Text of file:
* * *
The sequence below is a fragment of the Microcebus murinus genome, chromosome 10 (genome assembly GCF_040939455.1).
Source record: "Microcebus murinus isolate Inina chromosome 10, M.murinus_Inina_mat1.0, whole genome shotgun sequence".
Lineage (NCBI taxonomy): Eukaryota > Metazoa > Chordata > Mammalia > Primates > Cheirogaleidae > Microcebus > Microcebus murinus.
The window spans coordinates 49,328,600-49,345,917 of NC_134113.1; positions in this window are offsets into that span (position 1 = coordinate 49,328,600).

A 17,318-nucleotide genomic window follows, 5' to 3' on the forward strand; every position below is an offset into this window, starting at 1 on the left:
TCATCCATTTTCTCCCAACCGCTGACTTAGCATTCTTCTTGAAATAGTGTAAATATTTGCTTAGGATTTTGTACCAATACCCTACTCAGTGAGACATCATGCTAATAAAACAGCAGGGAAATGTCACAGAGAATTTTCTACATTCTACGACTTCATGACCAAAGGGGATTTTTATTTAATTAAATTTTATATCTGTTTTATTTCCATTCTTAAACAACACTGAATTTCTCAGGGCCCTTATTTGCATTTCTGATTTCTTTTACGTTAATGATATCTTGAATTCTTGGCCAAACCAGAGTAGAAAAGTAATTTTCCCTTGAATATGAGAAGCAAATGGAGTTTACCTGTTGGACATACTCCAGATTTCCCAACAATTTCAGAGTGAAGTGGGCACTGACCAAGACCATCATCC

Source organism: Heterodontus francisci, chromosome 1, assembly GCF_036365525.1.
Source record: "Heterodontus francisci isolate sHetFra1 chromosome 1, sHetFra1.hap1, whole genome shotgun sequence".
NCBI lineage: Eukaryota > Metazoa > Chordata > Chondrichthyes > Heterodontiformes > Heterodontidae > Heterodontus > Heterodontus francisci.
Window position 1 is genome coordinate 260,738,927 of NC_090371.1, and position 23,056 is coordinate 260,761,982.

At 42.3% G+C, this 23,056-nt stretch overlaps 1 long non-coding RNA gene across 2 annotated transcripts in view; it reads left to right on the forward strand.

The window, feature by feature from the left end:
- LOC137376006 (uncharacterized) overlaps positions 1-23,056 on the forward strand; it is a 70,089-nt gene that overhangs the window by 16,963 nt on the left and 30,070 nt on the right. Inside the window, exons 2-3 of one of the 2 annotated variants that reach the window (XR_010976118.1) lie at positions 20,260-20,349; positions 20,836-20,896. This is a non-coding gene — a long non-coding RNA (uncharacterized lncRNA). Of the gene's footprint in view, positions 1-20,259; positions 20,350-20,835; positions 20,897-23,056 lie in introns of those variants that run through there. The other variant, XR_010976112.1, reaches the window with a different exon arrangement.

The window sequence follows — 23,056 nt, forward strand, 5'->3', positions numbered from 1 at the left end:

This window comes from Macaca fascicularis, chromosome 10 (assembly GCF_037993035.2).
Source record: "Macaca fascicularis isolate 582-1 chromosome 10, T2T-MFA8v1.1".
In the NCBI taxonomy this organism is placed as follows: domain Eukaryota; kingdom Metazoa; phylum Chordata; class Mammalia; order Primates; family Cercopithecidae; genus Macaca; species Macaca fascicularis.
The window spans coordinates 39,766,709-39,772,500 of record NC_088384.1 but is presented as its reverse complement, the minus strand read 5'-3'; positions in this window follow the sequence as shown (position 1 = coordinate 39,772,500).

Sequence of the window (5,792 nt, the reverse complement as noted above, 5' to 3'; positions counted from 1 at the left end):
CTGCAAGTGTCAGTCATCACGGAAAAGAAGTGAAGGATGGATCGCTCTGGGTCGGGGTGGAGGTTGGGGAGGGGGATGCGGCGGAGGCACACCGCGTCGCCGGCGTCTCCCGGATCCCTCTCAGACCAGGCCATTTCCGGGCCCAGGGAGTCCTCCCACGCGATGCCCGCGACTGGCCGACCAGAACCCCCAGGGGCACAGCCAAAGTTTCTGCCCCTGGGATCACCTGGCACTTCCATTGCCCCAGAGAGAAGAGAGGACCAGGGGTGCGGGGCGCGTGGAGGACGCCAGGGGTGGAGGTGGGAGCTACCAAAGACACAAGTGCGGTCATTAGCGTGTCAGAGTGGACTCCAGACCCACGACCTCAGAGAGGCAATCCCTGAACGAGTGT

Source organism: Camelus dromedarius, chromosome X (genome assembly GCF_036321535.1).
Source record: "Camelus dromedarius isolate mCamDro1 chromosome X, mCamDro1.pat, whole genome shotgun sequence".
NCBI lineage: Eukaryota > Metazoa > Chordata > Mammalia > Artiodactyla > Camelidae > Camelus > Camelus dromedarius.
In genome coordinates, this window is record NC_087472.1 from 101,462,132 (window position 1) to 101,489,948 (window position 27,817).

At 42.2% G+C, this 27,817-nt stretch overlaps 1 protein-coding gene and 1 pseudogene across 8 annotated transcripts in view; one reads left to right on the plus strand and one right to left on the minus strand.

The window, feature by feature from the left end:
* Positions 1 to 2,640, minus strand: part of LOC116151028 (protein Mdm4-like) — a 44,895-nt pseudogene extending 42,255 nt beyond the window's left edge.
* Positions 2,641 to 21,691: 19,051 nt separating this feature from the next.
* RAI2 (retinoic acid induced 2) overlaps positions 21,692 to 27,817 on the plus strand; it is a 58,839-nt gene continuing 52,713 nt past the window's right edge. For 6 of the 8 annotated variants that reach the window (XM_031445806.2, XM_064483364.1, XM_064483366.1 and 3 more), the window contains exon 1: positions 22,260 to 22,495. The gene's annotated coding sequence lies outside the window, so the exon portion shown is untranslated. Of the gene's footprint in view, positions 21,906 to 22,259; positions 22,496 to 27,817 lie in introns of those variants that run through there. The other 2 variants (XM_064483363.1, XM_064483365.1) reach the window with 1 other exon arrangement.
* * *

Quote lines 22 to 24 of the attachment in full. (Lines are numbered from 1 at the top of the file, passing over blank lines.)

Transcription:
Source record: "Camelus dromedarius isolate mCamDro1 chromosome X, mCamDro1.pat, whole genome shotgun sequence".
NCBI lineage: Eukaryota > Metazoa > Chordata > Mammalia > Artiodactyla > Camelidae > Camelus > Camelus dromedarius.
In genome coordinates, this window is record NC_087472.1 from 101,462,132 (window position 1) to 101,489,948 (window position 27,817).